As dogs grow older, their joints tend to become stiffer and less mobile, causing a great deal of discomfort and limiting how much and how fast they can move around. This can be extremely uncomfortable for them, and as pet owners, we want to do everything we can to make life as comfortable for them as possible. If arthritis and other forms of joint disease are becoming an issue, we recommend talking to your veterinarian about Novox. This is a chewable tablet which reduces inflammation in dogs' joints without the use of steroids. It is also useful for controlling postoperative pain in canines, so if your dog has experienced surgery-related stiffness as of late, this might be worth talking to your vet about. Please note you will need a valid prescription from your veterinarian in order to purchase this product.
What is Novox and what does it treat?
Novox is a NSAID (Non-Steroid Anti-Inflammatory Drug) used to treat pain and inflammation in your dog’s joints. If your pet is suffering from arthritis or other joint diseases, this medication can be used to help relieve their discomfort and increase their mobility. Because it helps enhance a canine’s ability to move, it can also be administered to dogs suffering from postoperative pain and stiffness. How does Novox reduce my dog’s discomfort?
NSAIDS, like Novox, inhibit the production of prostaglandins in your dog’s cells. What this basically means is: When your dog takes Novox, they produce fewer chemicals which trigger inflammation and stiffness. This is why it is useful for dogs suffering from arthritis and other joint diseases. Do I need a prescription from my veterinarian to purchase Novox?
Yes, you can only purchase Novox if you have a valid prescription from a licensed veterinarian. What questions should I ask my veterinarian when discussing Novox?
What questions should my veterinarian ask me?
- What examinations and tests will be necessary when my pet’s taking Novox?
- How long will treatment last?
- When should I start noticing results?
- What other treatment options do I have?
Is Novox safe for cats?
- Does your dog have a history of stomach ulcers or other stomach-related issues?
- Does your dog have any allergies, to your knowledge?
- Is your dog currently on any other medications?
- Does your dog have any heart, kidney, or liver problems?
No. This medication is for dogs only. It is not considered safe for cats. Is Novox safe for pregnant, lactating, or breeding dogs?
The exact effect Novox has on pregnant, lactating, and breeding dogs is not known. Be sure to consult your veterinarian on this topic if your dog falls under any of said categories. Should I give Novox to my dog if they’re on other medications?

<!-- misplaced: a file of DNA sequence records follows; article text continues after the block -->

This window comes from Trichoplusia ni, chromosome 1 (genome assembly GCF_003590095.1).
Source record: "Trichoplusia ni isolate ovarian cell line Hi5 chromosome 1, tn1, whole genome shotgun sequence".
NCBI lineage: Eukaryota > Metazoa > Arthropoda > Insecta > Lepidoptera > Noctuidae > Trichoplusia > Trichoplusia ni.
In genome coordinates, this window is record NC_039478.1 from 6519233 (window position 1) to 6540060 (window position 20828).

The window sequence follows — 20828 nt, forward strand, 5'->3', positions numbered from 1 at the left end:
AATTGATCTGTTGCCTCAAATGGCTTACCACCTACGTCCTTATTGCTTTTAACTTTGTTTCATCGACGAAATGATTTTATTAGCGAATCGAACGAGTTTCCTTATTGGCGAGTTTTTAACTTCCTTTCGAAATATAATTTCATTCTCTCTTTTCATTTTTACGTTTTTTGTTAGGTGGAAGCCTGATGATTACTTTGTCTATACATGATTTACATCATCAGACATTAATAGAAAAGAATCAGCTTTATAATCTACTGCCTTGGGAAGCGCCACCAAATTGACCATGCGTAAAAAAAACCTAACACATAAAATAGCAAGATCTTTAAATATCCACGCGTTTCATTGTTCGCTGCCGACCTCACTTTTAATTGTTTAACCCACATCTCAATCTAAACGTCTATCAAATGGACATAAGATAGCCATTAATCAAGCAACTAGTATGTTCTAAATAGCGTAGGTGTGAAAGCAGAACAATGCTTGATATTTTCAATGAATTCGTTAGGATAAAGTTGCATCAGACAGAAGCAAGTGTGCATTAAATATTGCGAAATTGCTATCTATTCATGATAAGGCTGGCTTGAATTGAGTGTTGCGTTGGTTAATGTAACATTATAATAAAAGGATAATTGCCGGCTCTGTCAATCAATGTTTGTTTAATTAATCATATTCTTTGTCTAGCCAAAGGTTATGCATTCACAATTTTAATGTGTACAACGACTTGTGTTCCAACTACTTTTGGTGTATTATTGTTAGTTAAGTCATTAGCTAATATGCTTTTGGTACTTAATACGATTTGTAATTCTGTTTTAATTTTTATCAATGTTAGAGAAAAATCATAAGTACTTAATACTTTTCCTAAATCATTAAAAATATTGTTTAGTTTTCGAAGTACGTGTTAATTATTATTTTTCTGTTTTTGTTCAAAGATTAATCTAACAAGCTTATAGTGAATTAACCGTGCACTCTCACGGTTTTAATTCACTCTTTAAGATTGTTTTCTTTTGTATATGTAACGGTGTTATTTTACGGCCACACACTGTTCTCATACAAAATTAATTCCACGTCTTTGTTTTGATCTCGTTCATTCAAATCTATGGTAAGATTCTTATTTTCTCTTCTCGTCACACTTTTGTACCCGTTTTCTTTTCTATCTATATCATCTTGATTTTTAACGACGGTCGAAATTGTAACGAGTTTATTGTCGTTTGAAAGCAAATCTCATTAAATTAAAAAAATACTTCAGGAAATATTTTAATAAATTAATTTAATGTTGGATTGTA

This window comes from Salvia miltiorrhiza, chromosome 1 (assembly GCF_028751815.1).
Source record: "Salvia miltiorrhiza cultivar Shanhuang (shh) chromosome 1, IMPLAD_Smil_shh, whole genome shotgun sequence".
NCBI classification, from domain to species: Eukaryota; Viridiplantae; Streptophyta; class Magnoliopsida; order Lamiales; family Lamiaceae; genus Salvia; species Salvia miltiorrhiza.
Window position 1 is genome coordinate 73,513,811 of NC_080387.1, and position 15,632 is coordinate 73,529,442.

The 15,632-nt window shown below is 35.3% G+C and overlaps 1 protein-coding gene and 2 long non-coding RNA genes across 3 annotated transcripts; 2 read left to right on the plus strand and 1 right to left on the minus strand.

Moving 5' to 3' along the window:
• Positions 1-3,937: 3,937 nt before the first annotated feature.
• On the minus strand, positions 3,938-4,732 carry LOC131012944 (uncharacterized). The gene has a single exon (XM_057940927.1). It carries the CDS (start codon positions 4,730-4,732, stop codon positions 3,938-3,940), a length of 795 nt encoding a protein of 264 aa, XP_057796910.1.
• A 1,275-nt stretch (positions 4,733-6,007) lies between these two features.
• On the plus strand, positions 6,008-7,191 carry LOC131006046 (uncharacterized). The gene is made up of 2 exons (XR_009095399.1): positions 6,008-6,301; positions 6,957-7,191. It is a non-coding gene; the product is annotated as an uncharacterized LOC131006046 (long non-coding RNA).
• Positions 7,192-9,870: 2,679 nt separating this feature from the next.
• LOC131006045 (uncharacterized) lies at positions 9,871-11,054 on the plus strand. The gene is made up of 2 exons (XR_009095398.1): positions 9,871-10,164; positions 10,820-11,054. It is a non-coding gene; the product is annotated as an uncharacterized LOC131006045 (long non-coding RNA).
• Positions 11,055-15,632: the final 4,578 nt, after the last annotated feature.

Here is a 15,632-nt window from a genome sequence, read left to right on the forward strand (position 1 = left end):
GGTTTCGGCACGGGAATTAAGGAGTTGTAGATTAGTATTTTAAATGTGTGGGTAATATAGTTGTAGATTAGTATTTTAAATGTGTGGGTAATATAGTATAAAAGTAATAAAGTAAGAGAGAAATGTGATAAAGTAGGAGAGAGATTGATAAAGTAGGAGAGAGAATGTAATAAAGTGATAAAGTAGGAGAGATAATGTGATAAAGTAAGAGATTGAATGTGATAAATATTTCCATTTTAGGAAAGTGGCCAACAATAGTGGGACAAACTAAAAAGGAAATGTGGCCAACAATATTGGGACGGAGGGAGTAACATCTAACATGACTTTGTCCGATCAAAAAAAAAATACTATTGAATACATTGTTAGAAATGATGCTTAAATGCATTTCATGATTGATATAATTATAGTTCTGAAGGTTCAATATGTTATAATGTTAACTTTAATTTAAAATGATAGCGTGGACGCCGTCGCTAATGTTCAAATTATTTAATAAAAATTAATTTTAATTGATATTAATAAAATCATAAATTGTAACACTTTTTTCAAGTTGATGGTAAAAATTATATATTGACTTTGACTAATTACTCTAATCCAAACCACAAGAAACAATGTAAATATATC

Novox has the potential to interact with other drugs. This is why you should be upfront with your veterinarian about any other medications your dog is on. This includes vitamins, supplements, steroids, anticoagulants, and antidiabetic drugs. How do I store this medication?
Novox should always be stored at room temperature; never expose it to high heat. Since this chewable has a very tasty flavor to it, you should keep it locked away; there’s a risk of overdose if your dog consumes more than the daily dose prescribed by your veterinarian. How often should I administer this medication?
Always follow your veterinarian’s instructions when it comes to administering this medication. The dose they prescribe is the dose you are to give. What should I do if I miss a dose?
Consult your veterinarian first, but here are general suggestions:
What side effects should I be prepared for?
- If you are giving this drug once a day and you miss a dose, give it within 12 hours of the missed dose. Do not double doses if you are giving the medication once a day as it can be toxic to your dog.
- If you are giving this drug twice a day and you miss a dose, give it as soon as you remember or with the next dose. Otherwise skip the dose and give the next dose at the regularly scheduled time.
- Novox is considered safe to use in the vast majority of dogs, and the risk of side effects occurring appears to be less than 1%. Rarely, serious side effects and sometimes death have been reported.
- The most common side effects reported with Novox use are decreased appetite, vomiting (including blood in the vomit), diarrhea, or blood in the stool. Contact your veterinarian if you notice any of these.
- This medication may effect the kidneys or the liver. Contact your veterinarian if you notice your dog’s water intake or urinary habits have changed, or if you see any yellowing of the gums, skin or in the white of the eyes.
- Immediately contact your veterinarian if your dog becomes lethargic, uncoordinated, has seizures, or exhibits changes in behavior.